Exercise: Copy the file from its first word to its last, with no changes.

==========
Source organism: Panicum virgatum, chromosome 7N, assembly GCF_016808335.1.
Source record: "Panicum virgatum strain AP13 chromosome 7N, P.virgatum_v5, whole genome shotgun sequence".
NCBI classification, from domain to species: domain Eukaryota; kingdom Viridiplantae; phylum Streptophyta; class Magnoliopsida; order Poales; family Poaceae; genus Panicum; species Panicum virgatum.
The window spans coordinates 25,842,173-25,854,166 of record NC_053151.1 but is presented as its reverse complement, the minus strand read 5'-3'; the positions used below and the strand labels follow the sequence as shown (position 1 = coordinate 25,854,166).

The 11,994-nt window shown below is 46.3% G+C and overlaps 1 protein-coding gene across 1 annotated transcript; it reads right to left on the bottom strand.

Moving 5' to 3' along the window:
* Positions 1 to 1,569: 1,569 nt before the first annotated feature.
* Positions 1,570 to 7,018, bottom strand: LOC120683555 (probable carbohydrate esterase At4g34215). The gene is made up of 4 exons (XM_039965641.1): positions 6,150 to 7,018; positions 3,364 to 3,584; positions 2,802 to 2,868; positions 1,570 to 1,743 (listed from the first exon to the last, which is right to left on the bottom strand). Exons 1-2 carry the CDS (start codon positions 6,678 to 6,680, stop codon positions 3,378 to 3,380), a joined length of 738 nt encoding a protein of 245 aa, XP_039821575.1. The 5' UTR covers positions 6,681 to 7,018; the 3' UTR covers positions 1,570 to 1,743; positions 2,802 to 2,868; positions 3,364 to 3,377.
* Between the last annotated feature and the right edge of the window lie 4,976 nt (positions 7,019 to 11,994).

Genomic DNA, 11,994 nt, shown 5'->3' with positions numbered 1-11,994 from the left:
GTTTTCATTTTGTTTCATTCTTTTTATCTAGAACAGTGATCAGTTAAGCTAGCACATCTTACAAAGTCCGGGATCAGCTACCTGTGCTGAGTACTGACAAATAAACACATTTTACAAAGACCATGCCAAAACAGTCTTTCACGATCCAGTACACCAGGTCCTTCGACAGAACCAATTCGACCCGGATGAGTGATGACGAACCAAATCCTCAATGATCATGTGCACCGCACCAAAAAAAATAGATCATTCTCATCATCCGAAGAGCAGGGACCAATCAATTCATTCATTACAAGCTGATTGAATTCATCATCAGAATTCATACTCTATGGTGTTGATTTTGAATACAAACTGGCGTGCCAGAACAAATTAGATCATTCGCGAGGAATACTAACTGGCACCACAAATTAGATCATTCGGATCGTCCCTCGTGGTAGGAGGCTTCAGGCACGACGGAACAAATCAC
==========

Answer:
Source organism: Panicum virgatum, chromosome 7N, assembly GCF_016808335.1.
Source record: "Panicum virgatum strain AP13 chromosome 7N, P.virgatum_v5, whole genome shotgun sequence".
NCBI classification, from domain to species: domain Eukaryota; kingdom Viridiplantae; phylum Streptophyta; class Magnoliopsida; order Poales; family Poaceae; genus Panicum; species Panicum virgatum.
The window spans coordinates 25,842,173-25,854,166 of record NC_053151.1 but is presented as its reverse complement, the minus strand read 5'-3'; the positions used below and the strand labels follow the sequence as shown (position 1 = coordinate 25,854,166).

The 11,994-nt window shown below is 46.3% G+C and overlaps 1 protein-coding gene across 1 annotated transcript; it reads right to left on the bottom strand.

Moving 5' to 3' along the window:
* Positions 1 to 1,569: 1,569 nt before the first annotated feature.
* Positions 1,570 to 7,018, bottom strand: LOC120683555 (probable carbohydrate esterase At4g34215). The gene is made up of 4 exons (XM_039965641.1): positions 6,150 to 7,018; positions 3,364 to 3,584; positions 2,802 to 2,868; positions 1,570 to 1,743 (listed from the first exon to the last, which is right to left on the bottom strand). Exons 1-2 carry the CDS (start codon positions 6,678 to 6,680, stop codon positions 3,378 to 3,380), a joined length of 738 nt encoding a protein of 245 aa, XP_039821575.1. The 5' UTR covers positions 6,681 to 7,018; the 3' UTR covers positions 1,570 to 1,743; positions 2,802 to 2,868; positions 3,364 to 3,377.
* Between the last annotated feature and the right edge of the window lie 4,976 nt (positions 7,019 to 11,994).

Genomic DNA, 11,994 nt, shown 5'->3' with positions numbered 1-11,994 from the left:
GTTTTCATTTTGTTTCATTCTTTTTATCTAGAACAGTGATCAGTTAAGCTAGCACATCTTACAAAGTCCGGGATCAGCTACCTGTGCTGAGTACTGACAAATAAACACATTTTACAAAGACCATGCCAAAACAGTCTTTCACGATCCAGTACACCAGGTCCTTCGACAGAACCAATTCGACCCGGATGAGTGATGACGAACCAAATCCTCAATGATCATGTGCACCGCACCAAAAAAAATAGATCATTCTCATCATCCGAAGAGCAGGGACCAATCAATTCATTCATTACAAGCTGATTGAATTCATCATCAGAATTCATACTCTATGGTGTTGATTTTGAATACAAACTGGCGTGCCAGAACAAATTAGATCATTCGCGAGGAATACTAACTGGCACCACAAATTAGATCATTCGGATCGTCCCTCGTGGTAGGAGGCTTCAGGCACGACGGAACAAATCAC